Gerard Associates Ltd. Financial Advisory Services does not provide individual tax advice, and nothing contained in this briefing should be construed as such. We make every effort to ensure the accuracy of the information but cannot be held responsible for any liability arising.
It is essential that all clients seek tax advice specific to their own personal circumstances with the relevant tax professional of the jurisdiction(s) in which you are liable to tax.
This has been prepared based on our understanding of current legislation and tax practice as at the date above. However, these are subject to change, and may result in income tax consequences different from those detailed below.
We cannot accept responsibility for its interpretation or any future changes to law.
Like most of the Middle East states, the Saudi Government receives most of its revenues from the oil industry. Taxes are collected by the Department of Zakat and Income Tax (DZIT).
Usually 1st January – 31st December, although taxpayers can adopt the Hijra calendar as their tax year. Once a tax year has been adopted, any change will require the DZIT approval and certain transitional rules apply.
Taxation is imposed only on business income sourced in Saudi Arabia. Saudi citizens and Gulf Cooperation Council (GCC) nationals resident in Saudi are exempt from employment income tax, but are subject to Zakat (see Wealth Taxes below). Foreign companies and citizens are liable to tax on Saudi-source income subject to certain exemptions.
Remuneration from employment in Saudi Arabia is free from income tax regardless of a person’s residential status. However, business and professional income is taxed at 20%. Taxable persons in Saudi include residents doing business in Saudi, non-residents doing business through a permanent establishment, and non-residents with income subject to tax from sources within the Kingdom.
Withholding taxes are due on payments made to non-resident parties against services rendered in Saudi Arabia. Fees relating to certain services such as technical and consulting services are subject to withholding tax even if they are rendered outside Saudi Arabia. Withholding tax rates are 5% or 15% and vary according to the type of service performed and according to whether the beneficiary is a related party or not. Withholding tax is due within the first 10 days of the month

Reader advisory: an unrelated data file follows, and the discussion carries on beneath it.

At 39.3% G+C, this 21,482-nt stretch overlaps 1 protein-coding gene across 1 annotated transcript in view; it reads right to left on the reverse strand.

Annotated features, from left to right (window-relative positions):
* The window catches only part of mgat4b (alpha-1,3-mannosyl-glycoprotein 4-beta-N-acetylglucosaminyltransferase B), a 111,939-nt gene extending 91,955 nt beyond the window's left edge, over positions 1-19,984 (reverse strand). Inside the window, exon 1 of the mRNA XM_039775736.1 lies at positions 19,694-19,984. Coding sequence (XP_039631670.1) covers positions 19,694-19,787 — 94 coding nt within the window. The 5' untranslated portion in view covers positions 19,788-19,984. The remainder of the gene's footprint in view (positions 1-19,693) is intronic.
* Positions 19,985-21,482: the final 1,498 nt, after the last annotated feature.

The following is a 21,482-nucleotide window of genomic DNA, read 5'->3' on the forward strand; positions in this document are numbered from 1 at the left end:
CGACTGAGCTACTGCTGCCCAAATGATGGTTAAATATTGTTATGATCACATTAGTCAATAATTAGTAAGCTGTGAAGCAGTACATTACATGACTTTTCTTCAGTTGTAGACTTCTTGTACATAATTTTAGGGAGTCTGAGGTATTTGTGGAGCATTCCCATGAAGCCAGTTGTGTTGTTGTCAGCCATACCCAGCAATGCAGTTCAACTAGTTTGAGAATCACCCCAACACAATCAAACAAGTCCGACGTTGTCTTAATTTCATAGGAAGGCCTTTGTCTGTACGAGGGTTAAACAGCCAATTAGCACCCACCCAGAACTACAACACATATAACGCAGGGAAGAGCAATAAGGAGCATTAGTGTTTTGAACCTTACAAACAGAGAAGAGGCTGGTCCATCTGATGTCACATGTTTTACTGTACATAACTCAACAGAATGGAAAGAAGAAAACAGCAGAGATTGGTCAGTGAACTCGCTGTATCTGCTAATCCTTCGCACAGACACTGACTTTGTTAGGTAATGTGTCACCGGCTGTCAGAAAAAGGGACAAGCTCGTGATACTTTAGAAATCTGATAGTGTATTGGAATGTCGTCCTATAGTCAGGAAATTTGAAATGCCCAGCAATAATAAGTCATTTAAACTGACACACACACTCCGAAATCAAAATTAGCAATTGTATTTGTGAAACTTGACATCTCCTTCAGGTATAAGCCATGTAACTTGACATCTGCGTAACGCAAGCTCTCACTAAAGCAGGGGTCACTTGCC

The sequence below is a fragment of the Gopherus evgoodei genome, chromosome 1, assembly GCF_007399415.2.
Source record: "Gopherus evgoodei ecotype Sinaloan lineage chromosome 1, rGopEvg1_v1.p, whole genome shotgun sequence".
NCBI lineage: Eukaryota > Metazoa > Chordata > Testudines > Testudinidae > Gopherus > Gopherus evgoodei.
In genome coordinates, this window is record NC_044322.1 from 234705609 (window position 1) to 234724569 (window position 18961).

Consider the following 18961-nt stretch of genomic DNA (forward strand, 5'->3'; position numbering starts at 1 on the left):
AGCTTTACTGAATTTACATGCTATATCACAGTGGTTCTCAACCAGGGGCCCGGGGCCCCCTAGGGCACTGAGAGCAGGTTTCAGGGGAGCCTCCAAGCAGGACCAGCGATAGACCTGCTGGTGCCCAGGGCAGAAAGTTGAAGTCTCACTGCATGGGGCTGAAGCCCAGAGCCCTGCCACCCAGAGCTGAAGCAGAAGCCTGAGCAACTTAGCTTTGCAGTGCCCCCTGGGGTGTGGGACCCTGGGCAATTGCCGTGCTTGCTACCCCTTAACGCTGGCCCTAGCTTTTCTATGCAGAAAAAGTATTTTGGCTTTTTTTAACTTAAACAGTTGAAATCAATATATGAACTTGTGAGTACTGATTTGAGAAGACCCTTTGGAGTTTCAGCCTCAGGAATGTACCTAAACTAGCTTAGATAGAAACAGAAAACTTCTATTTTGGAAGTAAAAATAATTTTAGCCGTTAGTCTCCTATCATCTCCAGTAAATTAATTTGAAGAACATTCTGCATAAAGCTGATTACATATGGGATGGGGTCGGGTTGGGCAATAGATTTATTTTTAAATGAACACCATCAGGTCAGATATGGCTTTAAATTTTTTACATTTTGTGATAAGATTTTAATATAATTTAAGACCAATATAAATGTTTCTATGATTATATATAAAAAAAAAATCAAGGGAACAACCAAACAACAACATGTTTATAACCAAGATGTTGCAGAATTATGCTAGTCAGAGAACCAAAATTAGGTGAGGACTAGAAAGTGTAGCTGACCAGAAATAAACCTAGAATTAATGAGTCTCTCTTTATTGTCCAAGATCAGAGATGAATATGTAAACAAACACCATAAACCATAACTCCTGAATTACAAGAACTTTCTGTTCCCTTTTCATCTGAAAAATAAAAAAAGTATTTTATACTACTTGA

following the month the payments were made to a non-resident party.
Taxation of Investment Income
Dividends are subject to withholding tax at the rate of 5% when they are paid or deemed to be paid to a non-resident party.
Tax on Property Rental Income
There is no taxation of rental income in Saudi Arabia if the income is derived from outside the country.
Zakat is a religious wealth tax levied on Saudi and GCC nationals at a rate of 2.5% on the higher of net income or net worth.
Capital Gains Tax
Capital gains tax is charged only on the sale/transfer of shares in a Saudi company or partnership, and is assessed as part of the business income of the seller. The DZIT should be informed about the sale within 60 days from the sale date and the income tax and capital gains tax should be settled within this period.
Other gains/losses on disposals of certain fixed assets are accounted for in the income tax return through a depreciation system as defined by the DZIT.
Inheritance and Gift Tax
There are no inheritance or gift taxes in Saudi Arabia.
Regional and Municipal Taxes
There are no municipal taxes in Saudi Arabia.
There are no property taxes in Saudi Arabia.
Stamp Duty/Transfer Tax
There is no stamp duty in Saudi Arabia.
There is no sales tax in Saudi Arabia.
Social Security Contributions
Employers pay social security contributions equal to 9% of the earnings of Saudi employees, also pay accident insurance equal to 2% for both Saudi and non-Saudi employees. Saudi national employees are required to pay 9% of their earnings, whilst other employees are exempt. Saudi social insurance contributions are payable monthly before the 15th of each month.
The basis for taxation in Saudi Arabia is based on the source of income rather than residency. All employees, regardless of their nationality, working in Saudi Arabia under employment contracts are exempt from the Saudi tax regime. The only exception is for those self-employed individuals who generate income from their own professional and business activities.
Saudi Arabia has concluded a limited number of tax treaties; so far 13 are in force. Some countries, including Britain, Germany, Japan, and the United States, allow taxpayers to take a credit against their taxable income in such countries for any Saudi Arabian income tax paid.